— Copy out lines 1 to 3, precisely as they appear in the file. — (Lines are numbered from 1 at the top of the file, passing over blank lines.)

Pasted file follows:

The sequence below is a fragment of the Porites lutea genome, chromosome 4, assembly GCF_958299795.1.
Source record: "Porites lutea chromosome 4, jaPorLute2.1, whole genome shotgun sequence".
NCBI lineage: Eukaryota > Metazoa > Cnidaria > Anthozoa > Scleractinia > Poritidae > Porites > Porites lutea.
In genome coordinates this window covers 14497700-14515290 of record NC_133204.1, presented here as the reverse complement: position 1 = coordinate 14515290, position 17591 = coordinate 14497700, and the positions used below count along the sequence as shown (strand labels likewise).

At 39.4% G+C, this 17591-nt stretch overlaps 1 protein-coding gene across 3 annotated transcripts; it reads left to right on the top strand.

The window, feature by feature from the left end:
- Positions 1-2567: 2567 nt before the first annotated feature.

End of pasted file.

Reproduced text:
The sequence below is a fragment of the Porites lutea genome, chromosome 4, assembly GCF_958299795.1.
Source record: "Porites lutea chromosome 4, jaPorLute2.1, whole genome shotgun sequence".
NCBI lineage: Eukaryota > Metazoa > Cnidaria > Anthozoa > Scleractinia > Poritidae > Porites > Porites lutea.